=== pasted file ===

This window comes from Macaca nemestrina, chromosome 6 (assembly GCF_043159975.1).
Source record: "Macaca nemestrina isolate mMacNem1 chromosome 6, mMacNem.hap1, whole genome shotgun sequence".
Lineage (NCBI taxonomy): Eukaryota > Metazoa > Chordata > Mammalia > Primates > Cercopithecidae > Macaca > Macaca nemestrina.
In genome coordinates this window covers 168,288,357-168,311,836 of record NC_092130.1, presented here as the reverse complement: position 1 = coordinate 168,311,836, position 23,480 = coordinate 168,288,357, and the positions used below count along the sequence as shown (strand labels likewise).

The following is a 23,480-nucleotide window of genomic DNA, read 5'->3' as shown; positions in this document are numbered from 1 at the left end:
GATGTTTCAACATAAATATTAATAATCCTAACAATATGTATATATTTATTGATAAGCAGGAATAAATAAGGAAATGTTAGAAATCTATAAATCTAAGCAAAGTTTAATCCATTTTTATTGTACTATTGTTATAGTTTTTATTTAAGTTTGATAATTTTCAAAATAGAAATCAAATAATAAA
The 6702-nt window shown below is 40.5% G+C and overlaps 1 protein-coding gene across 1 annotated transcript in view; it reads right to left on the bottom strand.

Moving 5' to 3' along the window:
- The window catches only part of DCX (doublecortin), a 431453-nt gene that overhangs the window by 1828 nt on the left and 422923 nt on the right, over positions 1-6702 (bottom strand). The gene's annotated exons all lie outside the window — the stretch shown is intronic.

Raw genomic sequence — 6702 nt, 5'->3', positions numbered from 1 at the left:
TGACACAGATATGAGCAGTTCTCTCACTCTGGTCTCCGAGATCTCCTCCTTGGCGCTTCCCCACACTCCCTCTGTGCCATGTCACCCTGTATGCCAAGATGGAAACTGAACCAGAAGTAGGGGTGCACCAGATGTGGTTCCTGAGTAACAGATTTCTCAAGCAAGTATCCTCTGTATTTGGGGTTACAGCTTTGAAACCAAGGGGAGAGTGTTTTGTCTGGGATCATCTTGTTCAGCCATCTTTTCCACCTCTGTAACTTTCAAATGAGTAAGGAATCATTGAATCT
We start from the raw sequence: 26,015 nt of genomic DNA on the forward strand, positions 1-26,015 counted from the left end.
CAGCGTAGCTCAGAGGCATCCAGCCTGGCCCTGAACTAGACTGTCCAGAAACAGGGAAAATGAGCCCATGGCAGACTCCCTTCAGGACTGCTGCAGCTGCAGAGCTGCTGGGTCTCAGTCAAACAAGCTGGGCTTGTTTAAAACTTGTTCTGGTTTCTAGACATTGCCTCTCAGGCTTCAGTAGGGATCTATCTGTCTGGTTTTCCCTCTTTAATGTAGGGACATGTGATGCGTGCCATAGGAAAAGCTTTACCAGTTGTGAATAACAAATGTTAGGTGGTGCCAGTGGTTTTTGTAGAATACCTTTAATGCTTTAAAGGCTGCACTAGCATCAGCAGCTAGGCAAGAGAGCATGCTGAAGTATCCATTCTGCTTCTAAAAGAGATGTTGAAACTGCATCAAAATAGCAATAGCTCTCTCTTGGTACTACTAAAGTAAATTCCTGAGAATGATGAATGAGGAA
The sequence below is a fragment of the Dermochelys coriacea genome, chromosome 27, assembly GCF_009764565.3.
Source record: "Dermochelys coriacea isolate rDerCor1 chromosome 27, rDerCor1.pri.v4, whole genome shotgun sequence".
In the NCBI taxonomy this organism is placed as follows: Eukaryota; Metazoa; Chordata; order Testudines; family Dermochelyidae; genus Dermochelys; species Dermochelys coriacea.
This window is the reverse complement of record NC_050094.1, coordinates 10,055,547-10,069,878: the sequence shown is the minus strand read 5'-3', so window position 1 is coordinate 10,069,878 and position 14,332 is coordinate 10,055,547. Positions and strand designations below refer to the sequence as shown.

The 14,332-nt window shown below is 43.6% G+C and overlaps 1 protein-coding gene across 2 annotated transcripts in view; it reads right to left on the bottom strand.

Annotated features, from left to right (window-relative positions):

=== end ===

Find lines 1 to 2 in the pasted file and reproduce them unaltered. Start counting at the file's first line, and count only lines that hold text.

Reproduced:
This window comes from Macaca nemestrina, chromosome 6 (assembly GCF_043159975.1).
Source record: "Macaca nemestrina isolate mMacNem1 chromosome 6, mMacNem.hap1, whole genome shotgun sequence".